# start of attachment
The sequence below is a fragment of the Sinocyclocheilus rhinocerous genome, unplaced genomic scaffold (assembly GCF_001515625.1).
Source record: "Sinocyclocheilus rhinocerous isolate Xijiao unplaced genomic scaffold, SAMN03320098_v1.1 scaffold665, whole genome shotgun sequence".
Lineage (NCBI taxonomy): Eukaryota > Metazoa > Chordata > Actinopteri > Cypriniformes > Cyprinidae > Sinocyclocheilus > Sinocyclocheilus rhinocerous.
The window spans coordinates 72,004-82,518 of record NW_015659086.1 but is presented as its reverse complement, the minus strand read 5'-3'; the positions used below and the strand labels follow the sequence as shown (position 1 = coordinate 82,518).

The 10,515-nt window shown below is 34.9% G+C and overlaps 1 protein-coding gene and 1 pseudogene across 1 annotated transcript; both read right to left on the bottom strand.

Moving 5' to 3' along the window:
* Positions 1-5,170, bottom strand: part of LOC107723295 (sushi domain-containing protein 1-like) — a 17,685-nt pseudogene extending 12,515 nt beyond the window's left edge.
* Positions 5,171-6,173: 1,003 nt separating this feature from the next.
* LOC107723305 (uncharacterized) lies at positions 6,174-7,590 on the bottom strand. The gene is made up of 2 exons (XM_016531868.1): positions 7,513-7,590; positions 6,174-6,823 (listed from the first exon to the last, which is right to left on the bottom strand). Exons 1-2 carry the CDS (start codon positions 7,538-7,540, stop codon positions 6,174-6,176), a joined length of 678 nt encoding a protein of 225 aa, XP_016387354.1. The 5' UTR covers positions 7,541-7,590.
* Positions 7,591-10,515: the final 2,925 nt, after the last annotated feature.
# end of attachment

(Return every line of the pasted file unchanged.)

The sequence below is a fragment of the Sinocyclocheilus rhinocerous genome, unplaced genomic scaffold (assembly GCF_001515625.1).
Source record: "Sinocyclocheilus rhinocerous isolate Xijiao unplaced genomic scaffold, SAMN03320098_v1.1 scaffold665, whole genome shotgun sequence".
Lineage (NCBI taxonomy): Eukaryota > Metazoa > Chordata > Actinopteri > Cypriniformes > Cyprinidae > Sinocyclocheilus > Sinocyclocheilus rhinocerous.
The window spans coordinates 72,004-82,518 of record NW_015659086.1 but is presented as its reverse complement, the minus strand read 5'-3'; the positions used below and the strand labels follow the sequence as shown (position 1 = coordinate 82,518).

The 10,515-nt window shown below is 34.9% G+C and overlaps 1 protein-coding gene and 1 pseudogene across 1 annotated transcript; both read right to left on the bottom strand.

Moving 5' to 3' along the window:
* Positions 1-5,170, bottom strand: part of LOC107723295 (sushi domain-containing protein 1-like) — a 17,685-nt pseudogene extending 12,515 nt beyond the window's left edge.
* Positions 5,171-6,173: 1,003 nt separating this feature from the next.
* LOC107723305 (uncharacterized) lies at positions 6,174-7,590 on the bottom strand. The gene is made up of 2 exons (XM_016531868.1): positions 7,513-7,590; positions 6,174-6,823 (listed from the first exon to the last, which is right to left on the bottom strand). Exons 1-2 carry the CDS (start codon positions 7,538-7,540, stop codon positions 6,174-6,176), a joined length of 678 nt encoding a protein of 225 aa, XP_016387354.1. The 5' UTR covers positions 7,541-7,590.
* Positions 7,591-10,515: the final 2,925 nt, after the last annotated feature.